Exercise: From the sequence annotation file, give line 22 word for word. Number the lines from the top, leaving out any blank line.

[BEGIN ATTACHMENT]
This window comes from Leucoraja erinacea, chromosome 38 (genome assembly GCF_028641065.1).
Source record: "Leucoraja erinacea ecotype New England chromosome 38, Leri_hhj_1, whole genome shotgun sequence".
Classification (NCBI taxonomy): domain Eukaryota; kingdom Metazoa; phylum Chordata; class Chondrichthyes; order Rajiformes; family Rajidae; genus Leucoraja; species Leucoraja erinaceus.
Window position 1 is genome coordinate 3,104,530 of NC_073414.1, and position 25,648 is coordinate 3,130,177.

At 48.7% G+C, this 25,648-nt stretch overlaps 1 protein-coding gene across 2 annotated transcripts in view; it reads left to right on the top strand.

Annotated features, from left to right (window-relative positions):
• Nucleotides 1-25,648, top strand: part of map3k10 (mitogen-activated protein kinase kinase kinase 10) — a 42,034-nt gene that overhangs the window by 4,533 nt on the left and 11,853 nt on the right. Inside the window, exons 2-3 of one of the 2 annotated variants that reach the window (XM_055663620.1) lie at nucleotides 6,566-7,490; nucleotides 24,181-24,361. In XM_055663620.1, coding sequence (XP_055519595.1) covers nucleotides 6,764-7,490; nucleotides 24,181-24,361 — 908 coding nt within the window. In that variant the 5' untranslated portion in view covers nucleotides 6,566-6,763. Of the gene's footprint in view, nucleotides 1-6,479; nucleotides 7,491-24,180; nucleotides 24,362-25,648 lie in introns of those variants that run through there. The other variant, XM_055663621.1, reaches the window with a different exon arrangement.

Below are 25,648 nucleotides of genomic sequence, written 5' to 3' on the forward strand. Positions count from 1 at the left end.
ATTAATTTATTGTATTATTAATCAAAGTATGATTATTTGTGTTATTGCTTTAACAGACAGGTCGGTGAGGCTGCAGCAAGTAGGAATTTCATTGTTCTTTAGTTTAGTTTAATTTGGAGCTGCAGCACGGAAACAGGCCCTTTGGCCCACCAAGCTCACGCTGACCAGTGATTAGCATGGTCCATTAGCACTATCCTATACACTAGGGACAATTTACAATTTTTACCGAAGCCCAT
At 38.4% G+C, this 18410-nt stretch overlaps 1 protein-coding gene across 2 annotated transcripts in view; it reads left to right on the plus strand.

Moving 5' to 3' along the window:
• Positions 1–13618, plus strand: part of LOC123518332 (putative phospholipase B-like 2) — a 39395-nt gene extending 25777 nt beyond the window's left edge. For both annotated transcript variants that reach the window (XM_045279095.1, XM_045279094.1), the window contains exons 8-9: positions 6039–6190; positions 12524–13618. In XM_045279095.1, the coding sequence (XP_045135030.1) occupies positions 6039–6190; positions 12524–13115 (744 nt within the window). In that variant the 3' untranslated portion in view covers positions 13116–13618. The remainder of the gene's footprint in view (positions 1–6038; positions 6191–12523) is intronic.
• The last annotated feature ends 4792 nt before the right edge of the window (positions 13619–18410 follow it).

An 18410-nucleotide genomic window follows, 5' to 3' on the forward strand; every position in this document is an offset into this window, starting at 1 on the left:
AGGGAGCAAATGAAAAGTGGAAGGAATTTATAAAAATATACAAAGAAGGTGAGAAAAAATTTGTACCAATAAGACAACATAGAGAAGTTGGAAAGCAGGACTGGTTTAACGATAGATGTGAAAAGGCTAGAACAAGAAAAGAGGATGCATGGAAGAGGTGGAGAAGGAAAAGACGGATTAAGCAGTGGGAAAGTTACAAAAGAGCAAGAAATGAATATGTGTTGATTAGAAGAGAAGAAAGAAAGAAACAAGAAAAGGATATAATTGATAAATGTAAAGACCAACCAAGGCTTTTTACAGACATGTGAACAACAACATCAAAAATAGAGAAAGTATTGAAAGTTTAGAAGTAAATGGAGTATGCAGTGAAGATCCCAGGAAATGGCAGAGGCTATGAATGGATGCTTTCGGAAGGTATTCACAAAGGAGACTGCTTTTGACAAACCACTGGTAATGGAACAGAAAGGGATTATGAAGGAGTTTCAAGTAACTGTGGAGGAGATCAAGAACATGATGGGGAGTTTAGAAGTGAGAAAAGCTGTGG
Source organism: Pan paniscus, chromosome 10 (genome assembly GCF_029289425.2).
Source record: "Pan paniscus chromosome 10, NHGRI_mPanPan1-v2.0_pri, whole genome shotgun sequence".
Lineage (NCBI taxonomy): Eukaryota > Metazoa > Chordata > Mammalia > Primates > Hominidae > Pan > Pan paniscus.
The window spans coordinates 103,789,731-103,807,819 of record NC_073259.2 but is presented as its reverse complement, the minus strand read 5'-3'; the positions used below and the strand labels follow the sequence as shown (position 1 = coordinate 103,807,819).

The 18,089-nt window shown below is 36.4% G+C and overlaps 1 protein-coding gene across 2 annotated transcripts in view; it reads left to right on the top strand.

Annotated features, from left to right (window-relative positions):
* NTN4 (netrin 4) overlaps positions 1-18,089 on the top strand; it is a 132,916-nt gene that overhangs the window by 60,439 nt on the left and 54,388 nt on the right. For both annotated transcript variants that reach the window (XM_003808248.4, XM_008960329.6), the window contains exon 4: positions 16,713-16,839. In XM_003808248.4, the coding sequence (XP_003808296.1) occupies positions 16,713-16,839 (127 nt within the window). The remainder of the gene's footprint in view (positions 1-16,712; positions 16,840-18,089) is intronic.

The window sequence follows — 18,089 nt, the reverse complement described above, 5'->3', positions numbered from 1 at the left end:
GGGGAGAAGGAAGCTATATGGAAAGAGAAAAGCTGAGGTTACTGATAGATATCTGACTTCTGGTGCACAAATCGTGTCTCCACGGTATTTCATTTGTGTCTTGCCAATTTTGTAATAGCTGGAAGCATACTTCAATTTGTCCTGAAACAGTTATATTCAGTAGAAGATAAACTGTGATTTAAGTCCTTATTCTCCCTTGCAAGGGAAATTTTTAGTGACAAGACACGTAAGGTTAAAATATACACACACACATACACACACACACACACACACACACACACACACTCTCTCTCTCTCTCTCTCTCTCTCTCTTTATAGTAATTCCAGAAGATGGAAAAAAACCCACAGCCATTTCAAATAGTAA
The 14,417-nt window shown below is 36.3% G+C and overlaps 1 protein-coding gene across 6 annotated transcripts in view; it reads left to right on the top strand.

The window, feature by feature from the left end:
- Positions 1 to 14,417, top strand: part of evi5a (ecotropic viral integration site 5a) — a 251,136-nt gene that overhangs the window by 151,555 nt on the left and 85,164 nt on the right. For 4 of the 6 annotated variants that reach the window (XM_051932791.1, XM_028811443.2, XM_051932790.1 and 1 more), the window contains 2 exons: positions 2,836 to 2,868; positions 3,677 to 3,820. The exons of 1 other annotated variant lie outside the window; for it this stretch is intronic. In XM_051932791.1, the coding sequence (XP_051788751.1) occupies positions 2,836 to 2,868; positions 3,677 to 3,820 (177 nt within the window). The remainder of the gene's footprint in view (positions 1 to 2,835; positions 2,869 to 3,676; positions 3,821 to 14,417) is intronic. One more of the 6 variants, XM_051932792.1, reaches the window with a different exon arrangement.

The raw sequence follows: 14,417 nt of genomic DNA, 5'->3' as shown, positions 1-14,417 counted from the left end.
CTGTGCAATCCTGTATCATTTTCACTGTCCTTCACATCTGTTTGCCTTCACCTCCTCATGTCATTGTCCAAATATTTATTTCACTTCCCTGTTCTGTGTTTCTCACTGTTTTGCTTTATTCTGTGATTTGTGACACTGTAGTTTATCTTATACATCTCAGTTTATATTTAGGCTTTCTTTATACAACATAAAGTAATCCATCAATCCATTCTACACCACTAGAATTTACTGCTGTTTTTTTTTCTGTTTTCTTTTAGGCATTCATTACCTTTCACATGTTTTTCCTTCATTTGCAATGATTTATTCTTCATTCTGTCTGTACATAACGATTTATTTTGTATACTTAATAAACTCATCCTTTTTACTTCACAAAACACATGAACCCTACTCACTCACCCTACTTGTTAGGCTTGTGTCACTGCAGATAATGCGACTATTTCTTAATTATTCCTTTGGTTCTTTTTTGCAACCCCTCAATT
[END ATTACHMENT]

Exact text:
* NTN4 (netrin 4) overlaps positions 1-18,089 on the top strand; it is a 132,916-nt gene that overhangs the window by 60,439 nt on the left and 54,388 nt on the right. For both annotated transcript variants that reach the window (XM_003808248.4, XM_008960329.6), the window contains exon 4: positions 16,713-16,839. In XM_003808248.4, the coding sequence (XP_003808296.1) occupies positions 16,713-16,839 (127 nt within the window). The remainder of the gene's footprint in view (positions 1-16,712; positions 16,840-18,089) is intronic.